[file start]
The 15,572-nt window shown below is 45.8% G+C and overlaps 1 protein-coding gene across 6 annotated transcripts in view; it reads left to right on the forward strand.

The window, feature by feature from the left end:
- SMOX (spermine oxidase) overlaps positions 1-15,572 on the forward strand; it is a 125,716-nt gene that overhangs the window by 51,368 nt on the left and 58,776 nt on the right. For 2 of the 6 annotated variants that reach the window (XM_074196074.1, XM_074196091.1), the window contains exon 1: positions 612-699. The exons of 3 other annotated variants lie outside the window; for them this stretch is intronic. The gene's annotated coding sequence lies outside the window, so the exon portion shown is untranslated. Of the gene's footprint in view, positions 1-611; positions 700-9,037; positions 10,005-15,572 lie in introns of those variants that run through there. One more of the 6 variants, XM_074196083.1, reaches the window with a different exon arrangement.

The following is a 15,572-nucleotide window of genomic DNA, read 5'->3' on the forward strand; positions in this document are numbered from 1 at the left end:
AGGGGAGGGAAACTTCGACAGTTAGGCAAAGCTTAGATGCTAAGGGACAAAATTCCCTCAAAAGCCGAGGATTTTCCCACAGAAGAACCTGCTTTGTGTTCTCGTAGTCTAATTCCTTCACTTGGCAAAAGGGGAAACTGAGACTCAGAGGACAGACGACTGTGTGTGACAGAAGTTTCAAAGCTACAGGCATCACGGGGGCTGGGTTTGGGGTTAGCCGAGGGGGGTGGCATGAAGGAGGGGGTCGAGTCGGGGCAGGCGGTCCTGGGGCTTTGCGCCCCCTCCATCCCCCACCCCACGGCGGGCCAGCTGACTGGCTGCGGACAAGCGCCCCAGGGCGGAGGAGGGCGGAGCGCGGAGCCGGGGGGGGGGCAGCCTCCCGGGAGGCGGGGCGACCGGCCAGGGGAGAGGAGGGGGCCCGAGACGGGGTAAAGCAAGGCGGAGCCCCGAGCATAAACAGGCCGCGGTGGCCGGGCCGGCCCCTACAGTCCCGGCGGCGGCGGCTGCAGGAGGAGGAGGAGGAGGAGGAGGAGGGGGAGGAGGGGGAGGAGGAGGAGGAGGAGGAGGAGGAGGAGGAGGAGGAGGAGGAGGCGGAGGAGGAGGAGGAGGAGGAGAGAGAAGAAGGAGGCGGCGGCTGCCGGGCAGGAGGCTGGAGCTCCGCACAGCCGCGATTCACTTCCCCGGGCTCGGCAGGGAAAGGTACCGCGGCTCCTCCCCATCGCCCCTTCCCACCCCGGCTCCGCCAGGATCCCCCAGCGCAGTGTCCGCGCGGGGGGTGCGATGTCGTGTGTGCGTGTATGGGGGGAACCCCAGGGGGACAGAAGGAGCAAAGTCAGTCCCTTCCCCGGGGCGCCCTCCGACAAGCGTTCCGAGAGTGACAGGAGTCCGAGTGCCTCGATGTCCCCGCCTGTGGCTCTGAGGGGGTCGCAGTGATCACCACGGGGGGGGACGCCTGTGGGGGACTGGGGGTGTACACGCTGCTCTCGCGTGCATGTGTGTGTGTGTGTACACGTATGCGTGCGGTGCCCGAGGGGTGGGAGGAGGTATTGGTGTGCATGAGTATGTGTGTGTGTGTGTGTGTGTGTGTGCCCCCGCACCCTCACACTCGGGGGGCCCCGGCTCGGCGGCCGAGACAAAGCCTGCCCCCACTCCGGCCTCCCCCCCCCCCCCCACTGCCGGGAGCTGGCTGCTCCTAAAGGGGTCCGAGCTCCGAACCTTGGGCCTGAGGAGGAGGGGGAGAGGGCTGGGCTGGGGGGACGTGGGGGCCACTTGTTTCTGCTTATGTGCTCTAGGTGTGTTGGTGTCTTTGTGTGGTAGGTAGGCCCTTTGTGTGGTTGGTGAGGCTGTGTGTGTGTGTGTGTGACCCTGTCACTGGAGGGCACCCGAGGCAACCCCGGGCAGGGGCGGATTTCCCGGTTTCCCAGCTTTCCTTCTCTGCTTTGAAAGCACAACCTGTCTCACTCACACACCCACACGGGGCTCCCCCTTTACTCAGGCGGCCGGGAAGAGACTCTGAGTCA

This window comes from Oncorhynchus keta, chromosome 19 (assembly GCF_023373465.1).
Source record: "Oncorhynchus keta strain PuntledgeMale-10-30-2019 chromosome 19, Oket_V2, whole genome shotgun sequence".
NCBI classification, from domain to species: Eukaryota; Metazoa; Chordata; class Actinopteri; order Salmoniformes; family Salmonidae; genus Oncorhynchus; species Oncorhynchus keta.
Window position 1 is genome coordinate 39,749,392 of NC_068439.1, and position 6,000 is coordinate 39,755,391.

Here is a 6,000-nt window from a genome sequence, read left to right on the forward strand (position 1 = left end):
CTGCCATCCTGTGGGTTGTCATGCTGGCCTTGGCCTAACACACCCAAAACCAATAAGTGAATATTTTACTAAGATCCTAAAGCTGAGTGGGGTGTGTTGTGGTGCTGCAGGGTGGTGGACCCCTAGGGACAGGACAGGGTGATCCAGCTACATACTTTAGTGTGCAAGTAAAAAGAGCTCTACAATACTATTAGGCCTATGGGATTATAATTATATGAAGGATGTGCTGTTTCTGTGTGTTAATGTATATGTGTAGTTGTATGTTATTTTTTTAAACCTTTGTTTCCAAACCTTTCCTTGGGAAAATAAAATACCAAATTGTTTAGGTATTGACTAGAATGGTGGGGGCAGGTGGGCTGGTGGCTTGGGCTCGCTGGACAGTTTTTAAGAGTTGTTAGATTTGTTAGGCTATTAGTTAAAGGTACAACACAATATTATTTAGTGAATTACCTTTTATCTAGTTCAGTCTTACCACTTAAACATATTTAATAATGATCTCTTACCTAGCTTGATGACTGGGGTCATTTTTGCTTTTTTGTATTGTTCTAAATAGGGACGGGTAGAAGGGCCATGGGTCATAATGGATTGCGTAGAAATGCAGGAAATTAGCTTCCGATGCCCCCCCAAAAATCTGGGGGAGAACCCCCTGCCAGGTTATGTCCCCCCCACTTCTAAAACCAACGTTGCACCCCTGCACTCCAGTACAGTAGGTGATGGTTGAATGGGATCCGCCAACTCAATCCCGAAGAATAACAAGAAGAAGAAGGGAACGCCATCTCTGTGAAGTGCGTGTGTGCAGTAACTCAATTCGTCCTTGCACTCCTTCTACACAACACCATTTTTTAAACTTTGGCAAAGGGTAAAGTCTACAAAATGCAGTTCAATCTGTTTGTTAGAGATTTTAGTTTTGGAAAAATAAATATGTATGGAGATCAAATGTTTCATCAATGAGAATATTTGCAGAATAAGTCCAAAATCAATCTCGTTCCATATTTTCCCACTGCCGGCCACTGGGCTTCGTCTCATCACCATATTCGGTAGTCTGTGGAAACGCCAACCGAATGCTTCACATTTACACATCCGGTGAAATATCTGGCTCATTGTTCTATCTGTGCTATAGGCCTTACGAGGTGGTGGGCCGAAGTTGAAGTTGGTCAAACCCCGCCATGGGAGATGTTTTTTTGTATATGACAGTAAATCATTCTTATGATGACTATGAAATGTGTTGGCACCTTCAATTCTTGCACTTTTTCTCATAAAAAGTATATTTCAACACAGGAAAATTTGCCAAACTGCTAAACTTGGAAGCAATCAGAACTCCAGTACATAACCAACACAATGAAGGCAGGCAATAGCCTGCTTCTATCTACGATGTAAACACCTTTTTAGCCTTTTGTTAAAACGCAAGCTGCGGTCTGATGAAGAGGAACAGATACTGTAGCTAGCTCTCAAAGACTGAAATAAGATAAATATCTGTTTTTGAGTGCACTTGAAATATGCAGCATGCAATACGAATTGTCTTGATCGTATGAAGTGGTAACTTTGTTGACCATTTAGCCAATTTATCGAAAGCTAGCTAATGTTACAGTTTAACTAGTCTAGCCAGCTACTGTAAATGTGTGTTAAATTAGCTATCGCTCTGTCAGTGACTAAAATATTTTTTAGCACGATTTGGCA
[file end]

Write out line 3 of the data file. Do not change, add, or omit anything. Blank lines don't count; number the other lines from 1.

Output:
- SMOX (spermine oxidase) overlaps positions 1-15,572 on the forward strand; it is a 125,716-nt gene that overhangs the window by 51,368 nt on the left and 58,776 nt on the right. For 2 of the 6 annotated variants that reach the window (XM_074196074.1, XM_074196091.1), the window contains exon 1: positions 612-699. The exons of 3 other annotated variants lie outside the window; for them this stretch is intronic. The gene's annotated coding sequence lies outside the window, so the exon portion shown is untranslated. Of the gene's footprint in view, positions 1-611; positions 700-9,037; positions 10,005-15,572 lie in introns of those variants that run through there. One more of the 6 variants, XM_074196083.1, reaches the window with a different exon arrangement.